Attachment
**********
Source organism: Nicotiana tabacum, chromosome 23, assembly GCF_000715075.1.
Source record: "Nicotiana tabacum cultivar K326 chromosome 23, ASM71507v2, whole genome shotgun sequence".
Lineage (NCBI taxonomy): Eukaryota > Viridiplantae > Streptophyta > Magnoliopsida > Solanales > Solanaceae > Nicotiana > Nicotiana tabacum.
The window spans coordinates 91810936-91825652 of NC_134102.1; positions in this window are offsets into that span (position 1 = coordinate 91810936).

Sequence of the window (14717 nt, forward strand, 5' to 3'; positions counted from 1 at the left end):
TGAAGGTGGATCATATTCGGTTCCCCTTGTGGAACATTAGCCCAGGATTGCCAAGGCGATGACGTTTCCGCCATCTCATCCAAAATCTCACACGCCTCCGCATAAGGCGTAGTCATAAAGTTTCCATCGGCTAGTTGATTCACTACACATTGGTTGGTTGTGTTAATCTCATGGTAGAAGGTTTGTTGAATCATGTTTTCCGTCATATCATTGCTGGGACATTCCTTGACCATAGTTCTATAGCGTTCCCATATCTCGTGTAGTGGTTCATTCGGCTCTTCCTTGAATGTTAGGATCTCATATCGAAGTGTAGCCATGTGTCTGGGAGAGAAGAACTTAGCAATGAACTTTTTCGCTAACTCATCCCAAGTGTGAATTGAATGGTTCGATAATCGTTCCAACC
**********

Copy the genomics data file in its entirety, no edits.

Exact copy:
Source organism: Nicotiana tabacum, chromosome 23, assembly GCF_000715075.1.
Source record: "Nicotiana tabacum cultivar K326 chromosome 23, ASM71507v2, whole genome shotgun sequence".
Lineage (NCBI taxonomy): Eukaryota > Viridiplantae > Streptophyta > Magnoliopsida > Solanales > Solanaceae > Nicotiana > Nicotiana tabacum.
The window spans coordinates 91810936-91825652 of NC_134102.1; positions in this window are offsets into that span (position 1 = coordinate 91810936).

Sequence of the window (14717 nt, forward strand, 5' to 3'; positions counted from 1 at the left end):
TGAAGGTGGATCATATTCGGTTCCCCTTGTGGAACATTAGCCCAGGATTGCCAAGGCGATGACGTTTCCGCCATCTCATCCAAAATCTCACACGCCTCCGCATAAGGCGTAGTCATAAAGTTTCCATCGGCTAGTTGATTCACTACACATTGGTTGGTTGTGTTAATCTCATGGTAGAAGGTTTGTTGAATCATGTTTTCCGTCATATCATTGCTGGGACATTCCTTGACCATAGTTCTATAGCGTTCCCATATCTCGTGTAGTGGTTCATTCGGCTCTTCCTTGAATGTTAGGATCTCATATCGAAGTGTAGCCATGTGTCTGGGAGAGAAGAACTTAGCAATGAACTTTTTCGCTAACTCATCCCAAGTGTGAATTGAATGGTTCGATAATCGTTCCAACC